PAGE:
Fundació Mies van der Rohe, 2016
Hardcover, 864 pages
[All photos © Adrian Pedrazas, courtesy of Fundació Mies van der Rohe]
In the course of the EU Mies Award's 27-year history – from 1988 to 2015 – 2,881 projects have been nominated from 38 countries. Juries of the biennial award have selected fourteen prize winners since its impetus shortly after Mies van der Rohe's Barcelona Pavilion was reconstructed in 1986, as well as selecting eight emerging architect prize winners since 2001. Catalogs have accompanied each of the fourteen cycles, highlighting the winner, the finalists, and shortlisted works, but nothing to date has attempted to tackle the whole archive – all 2,881 projects. Perhaps spurred by the 2013 book and 2014 exhibition that celebrated the EU Mies Award's 25th anniversary, the Fundació Mies van der Rohe has published Contemporary European Architecture ATLAS. The huge volume presents all of the projects, but it does it in a way that attempts to make sense of the geographies, typologies, and chronology of the prize.
[The 864-page book's colorful fore edge]
The task of organizing the thousands of projects into a coherent presentation (done by graphic designer Núria Saban Prat) is hinted at by the cover and the book's fore edge; the former is a rainbow of colors overlapping each other in apparently random curves, while the latter reveals stacked blocks of colors: green, red, orange, etc. Color is used to express a project's typology, which means that the book is arranged in terms of type: 22 building types (e.g. culture, health, mixed use, infrastructure, and office) grouped into four thematic sections: Housing, Society, Structure, and Production & Consumption.
["Order of things" spread showing the color-coded typologies at top grouped into the four thematic sections at bottom.]
The projects are then further defined in terms of keywords, such that the culture typology consists of cultural centers, museums, and so forth. These keywords combine with the chronology of the cycles to determine precisely where a project is located within the book. To distinguish between nominees, shortlisted works, finalists, and winners, the projects have a set amount of real estate: 1/8 page for nominees (1/4 page for featured nominees), 1/2 page for shortlisted works, single pages for finalists, and two-page spreads for winners. Only winners and finalists include descriptive text, such is the large number of projects and thrift of space even in a book this size.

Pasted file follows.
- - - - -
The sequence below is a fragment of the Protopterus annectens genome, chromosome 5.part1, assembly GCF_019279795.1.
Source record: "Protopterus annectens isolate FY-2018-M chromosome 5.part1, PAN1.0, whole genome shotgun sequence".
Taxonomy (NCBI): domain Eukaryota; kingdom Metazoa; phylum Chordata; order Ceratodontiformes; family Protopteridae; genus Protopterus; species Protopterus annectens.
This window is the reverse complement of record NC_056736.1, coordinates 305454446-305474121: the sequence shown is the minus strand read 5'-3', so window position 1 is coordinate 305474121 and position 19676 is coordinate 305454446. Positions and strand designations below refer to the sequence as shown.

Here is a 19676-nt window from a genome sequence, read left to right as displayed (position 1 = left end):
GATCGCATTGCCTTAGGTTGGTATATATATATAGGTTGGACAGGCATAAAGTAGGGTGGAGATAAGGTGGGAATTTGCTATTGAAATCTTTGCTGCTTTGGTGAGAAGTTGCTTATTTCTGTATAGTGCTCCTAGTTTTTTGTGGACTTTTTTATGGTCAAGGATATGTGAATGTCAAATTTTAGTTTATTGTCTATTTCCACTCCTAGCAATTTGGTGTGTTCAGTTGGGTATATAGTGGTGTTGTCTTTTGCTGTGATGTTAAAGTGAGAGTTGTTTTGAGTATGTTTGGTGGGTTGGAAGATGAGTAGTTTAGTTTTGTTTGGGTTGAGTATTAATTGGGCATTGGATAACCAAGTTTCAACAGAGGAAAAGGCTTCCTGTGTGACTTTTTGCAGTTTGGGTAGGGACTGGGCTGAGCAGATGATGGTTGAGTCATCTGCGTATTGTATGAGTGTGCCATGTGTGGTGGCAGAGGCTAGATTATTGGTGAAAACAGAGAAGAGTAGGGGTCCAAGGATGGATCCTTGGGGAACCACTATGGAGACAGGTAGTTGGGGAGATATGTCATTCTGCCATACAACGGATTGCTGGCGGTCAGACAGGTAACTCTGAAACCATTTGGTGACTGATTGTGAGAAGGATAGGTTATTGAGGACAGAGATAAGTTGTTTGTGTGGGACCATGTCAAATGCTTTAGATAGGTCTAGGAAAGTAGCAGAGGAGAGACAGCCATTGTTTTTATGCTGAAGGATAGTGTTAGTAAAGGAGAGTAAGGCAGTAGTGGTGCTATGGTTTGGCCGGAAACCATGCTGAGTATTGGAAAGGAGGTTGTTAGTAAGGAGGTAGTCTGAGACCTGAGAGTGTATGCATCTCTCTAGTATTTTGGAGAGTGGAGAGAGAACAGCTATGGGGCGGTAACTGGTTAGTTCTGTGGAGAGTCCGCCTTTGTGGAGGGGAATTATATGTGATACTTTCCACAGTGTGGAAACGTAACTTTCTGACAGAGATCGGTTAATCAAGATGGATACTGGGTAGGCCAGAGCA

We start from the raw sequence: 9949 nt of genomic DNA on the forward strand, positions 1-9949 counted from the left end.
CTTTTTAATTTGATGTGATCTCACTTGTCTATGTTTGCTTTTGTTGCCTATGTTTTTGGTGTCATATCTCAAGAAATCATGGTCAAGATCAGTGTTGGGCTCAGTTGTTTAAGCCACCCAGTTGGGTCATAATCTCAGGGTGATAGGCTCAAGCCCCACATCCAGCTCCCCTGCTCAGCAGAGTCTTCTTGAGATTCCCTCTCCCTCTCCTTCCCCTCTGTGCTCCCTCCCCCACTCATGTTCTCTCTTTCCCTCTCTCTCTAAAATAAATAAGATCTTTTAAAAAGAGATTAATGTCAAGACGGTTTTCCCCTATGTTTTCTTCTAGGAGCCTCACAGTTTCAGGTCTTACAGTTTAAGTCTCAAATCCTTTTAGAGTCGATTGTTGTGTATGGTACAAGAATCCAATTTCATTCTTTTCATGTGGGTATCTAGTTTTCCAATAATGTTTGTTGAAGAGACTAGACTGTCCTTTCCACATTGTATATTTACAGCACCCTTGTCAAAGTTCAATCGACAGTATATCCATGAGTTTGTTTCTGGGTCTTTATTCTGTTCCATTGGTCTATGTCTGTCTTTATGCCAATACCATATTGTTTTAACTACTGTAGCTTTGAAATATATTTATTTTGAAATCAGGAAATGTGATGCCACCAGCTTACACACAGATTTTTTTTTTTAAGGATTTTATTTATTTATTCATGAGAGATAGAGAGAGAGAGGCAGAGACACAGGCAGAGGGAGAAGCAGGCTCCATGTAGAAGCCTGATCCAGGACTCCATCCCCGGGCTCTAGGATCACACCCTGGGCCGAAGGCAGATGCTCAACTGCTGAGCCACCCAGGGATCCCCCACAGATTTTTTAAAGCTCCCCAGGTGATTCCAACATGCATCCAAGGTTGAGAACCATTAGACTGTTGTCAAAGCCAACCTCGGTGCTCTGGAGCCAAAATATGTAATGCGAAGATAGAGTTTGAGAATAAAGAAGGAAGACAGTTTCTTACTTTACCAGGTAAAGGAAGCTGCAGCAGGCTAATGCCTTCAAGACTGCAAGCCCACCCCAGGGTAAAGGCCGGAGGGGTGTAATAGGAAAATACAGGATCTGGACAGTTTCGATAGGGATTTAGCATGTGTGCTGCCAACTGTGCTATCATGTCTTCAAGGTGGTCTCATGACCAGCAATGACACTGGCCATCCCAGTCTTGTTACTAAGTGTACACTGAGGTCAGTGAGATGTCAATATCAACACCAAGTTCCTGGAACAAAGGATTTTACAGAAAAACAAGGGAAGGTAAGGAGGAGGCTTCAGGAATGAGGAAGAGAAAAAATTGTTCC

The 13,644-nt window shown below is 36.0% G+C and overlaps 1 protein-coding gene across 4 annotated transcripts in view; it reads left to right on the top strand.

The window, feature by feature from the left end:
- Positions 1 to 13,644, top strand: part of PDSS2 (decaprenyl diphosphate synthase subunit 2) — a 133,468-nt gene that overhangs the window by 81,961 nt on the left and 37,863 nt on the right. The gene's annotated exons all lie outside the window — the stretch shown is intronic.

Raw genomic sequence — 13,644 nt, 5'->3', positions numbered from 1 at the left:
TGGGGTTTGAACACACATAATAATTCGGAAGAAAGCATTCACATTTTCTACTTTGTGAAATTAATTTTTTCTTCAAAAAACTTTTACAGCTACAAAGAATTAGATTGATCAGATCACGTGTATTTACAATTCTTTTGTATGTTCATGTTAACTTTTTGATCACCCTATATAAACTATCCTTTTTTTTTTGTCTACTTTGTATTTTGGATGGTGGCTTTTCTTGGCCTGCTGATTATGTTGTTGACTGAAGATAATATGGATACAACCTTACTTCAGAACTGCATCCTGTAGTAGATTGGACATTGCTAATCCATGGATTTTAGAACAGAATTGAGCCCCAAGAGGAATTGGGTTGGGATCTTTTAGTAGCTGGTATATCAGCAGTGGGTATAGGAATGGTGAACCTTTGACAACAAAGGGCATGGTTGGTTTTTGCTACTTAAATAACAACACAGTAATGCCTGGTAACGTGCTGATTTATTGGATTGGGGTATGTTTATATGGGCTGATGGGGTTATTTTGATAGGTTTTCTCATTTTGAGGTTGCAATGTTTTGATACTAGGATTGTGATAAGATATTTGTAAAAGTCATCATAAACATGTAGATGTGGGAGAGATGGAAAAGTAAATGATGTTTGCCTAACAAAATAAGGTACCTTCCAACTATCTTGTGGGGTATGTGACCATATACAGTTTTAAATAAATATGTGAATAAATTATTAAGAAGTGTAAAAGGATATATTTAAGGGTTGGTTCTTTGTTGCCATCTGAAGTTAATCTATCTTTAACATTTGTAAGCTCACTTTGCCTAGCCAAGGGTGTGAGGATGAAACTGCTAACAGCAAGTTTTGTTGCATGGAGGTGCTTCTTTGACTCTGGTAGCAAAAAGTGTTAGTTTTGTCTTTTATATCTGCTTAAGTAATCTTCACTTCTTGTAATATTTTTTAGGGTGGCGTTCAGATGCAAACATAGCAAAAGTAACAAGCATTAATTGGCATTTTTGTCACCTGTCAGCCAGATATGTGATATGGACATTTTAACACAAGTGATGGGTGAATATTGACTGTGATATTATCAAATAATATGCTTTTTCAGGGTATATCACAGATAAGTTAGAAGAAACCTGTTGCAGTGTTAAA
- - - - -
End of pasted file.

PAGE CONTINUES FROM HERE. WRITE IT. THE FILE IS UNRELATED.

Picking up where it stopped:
[A project spread showing two shortlisted works on the left and the bookmark key on the right]
A few graphic elements layer some information over what's on the page: running across the top of each page are black bars that correspond with the years projects on that page were nominated; and running up and down the side of the pages with their colored edges are black bars that correspond to the country and white circles whose size relates to the quantity of projects per program per country. Large amounts of information like this would otherwise lead to a cluttered page, but to remove text from the page the book comes with large bookmark key, where one side is for the left page and the other side is for the right page. After figuring out where exactly to place the bookmark (about a 1/4 inch from the edge), it's easy enough to use though not always necessary – sometimes only to decipher the code of the ever-present black bars and white circles.
[Spread with 2015 winner of the EU Mies Prize: Barozzi / Veiga's Philharmonic Hall]
Accompanying the projects are a few essays, none more helpful than Dietmar Steiner's "My Barcelona and the EU Mies Award." Having served on the jury multiple times, the Austrian architect is in good position to give some personal insight into the prize. At one point he relates: "The best choice for 2001 would have undoubtedly been Tate Modern by Herzog & de Meuron, or the Lucern Cultural Centre by Jean Nouvel. But Switzerland prevented this." They prevented it by refusing to ratify a cultural agreement with the EU, a move that disqualified the country from participating after the 1998 cycle, when Swiss architect Peter Zumthor's Art Museum of Bregenz won. In 2001 the Mies van der Rohe Award became the official architecture prize of the European Union, locking in the cultural agreement that has meant no Zumthor or Herzog & de Meuron buildings (among others) have been in the running since. While this means the EU Mies Award is as much political as it is architectural, the creativity of the architects and the buildings they produced in the continent's cities is undeniable. The ATLAS provides a taste of this while piquing interest in the award's future cycles.
European Contemporary European ATLAS is available for purchase at www.shopmies.com.